In a previous post, I indicated the reasons why Greece's downward spiral was a sign of the structural difficulties of the Eurozone.
Admitting Greece into the Eurozone was always questionable. After the real numbers were known, it became obvious that its failure to abide by its commitments under the Financial Stability Pact was more widespread and deeper than expected. However, the full light was only discovered after a daunting report of Eurostat, the European Statistical Agency of the Union, was established at the request of the Commission.
But the Maastricht Treaty that created the Euro does not provide for compulsory corrective mechanisms. Sanctions and corrections have to be decided at the political level. The lack of financial discipline is so widespread throughout the Union that no country, no matter how deeply deviant it is, has ever been sanctioned.
The recent agreement announced this week with the European Commission and the European Central Bank was not enthusiastic and was assorted with a quarterly monitoring by the Union.
But it is simply not credible in the absence of a massive EU financing support. And it is even more incredible without sanctions for infractions to the plan.
The market is not going to accept the prospect of a sudden drop of the budget deficit from 12.7% to 3% by 2012 on face value. Let alone after a mega loan that was priced at a record spread reflecting their limited confidence and will make the external debt more expensive.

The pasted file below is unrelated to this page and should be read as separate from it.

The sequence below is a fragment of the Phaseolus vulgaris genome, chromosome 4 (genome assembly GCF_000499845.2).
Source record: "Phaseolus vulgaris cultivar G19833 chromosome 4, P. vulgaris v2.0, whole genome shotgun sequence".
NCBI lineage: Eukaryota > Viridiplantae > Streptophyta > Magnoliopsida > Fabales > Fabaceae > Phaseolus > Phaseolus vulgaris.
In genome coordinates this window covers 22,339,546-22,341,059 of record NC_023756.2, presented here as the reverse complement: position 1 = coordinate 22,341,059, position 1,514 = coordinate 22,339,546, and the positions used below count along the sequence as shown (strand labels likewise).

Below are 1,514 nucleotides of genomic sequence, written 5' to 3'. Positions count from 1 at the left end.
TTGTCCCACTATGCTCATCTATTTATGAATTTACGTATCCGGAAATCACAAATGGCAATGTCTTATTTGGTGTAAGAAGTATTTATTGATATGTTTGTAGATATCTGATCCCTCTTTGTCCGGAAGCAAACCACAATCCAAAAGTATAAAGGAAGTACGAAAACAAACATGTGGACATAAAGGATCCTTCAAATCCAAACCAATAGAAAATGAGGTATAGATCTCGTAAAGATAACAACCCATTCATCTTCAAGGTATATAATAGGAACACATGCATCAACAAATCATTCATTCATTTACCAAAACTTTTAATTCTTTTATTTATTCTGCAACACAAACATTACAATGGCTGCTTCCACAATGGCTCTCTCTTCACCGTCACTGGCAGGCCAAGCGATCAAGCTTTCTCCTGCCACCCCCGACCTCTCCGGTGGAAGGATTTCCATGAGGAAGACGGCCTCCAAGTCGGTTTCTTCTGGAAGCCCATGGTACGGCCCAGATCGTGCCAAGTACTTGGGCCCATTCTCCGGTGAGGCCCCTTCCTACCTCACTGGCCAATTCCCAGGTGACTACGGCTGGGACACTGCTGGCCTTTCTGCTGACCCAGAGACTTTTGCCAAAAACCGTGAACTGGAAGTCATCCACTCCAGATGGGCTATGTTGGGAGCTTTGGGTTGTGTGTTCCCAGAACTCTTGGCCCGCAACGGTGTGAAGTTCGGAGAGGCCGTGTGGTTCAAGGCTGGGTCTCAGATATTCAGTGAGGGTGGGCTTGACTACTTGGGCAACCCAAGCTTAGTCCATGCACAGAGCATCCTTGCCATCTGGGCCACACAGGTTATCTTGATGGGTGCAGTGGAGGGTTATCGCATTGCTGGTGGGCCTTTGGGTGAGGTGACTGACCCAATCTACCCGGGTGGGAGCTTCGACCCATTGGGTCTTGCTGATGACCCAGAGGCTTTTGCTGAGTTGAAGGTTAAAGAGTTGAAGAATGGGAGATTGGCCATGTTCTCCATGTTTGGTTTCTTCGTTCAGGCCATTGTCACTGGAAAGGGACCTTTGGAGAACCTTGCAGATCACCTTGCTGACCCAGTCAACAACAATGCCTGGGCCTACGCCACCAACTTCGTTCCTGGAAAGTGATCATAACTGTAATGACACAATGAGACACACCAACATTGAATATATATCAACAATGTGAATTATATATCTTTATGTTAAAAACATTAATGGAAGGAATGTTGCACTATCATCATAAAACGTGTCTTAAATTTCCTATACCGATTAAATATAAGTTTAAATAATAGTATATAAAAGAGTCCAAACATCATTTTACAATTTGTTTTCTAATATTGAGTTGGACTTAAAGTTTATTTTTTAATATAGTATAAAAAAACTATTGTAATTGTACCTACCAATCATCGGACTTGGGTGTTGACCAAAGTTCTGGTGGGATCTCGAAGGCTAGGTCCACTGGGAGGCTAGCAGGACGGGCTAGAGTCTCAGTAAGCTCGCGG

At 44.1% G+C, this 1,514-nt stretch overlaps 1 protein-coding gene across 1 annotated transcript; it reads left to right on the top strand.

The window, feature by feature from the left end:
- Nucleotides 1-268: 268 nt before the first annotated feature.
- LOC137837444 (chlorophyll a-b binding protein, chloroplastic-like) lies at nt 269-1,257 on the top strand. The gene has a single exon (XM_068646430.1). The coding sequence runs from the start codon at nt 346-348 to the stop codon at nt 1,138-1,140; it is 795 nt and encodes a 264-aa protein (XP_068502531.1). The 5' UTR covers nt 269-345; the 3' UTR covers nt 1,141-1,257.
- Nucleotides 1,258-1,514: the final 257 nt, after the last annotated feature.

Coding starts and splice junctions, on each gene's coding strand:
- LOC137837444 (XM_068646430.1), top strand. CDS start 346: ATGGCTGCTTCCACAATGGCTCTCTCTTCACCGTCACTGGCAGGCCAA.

The inaction and declarations of non support for Greece by the Eurozone leadership added to the confusion in a situation where Spain, Portugal and Ireland are forced to take corrective measures to reduce their deficits.
Where are we? The King is naked...The ill-conceived ratio of budget deficit has to be replaced from a fixed annual 3% to a rolling average over 3 to 5 years. The debt/GDP needs to be monitored in a more proactive way. Greece is at 130% while the ratio is 60%.
The Eurozone has to create new mechanisms that will not depend on political protracted negotiations but immediately suspends some privileges until the country corrects itself.
This is a demonstration in "real life" of the weakness of the underlying management of the Euro. It is a great opportunity, after ten years, to make adjustments which have long been overdue.
Will Europe have the guts to undertake such a reform? If the Greek crisis provides a necessary wake up call, it will have served a purpose.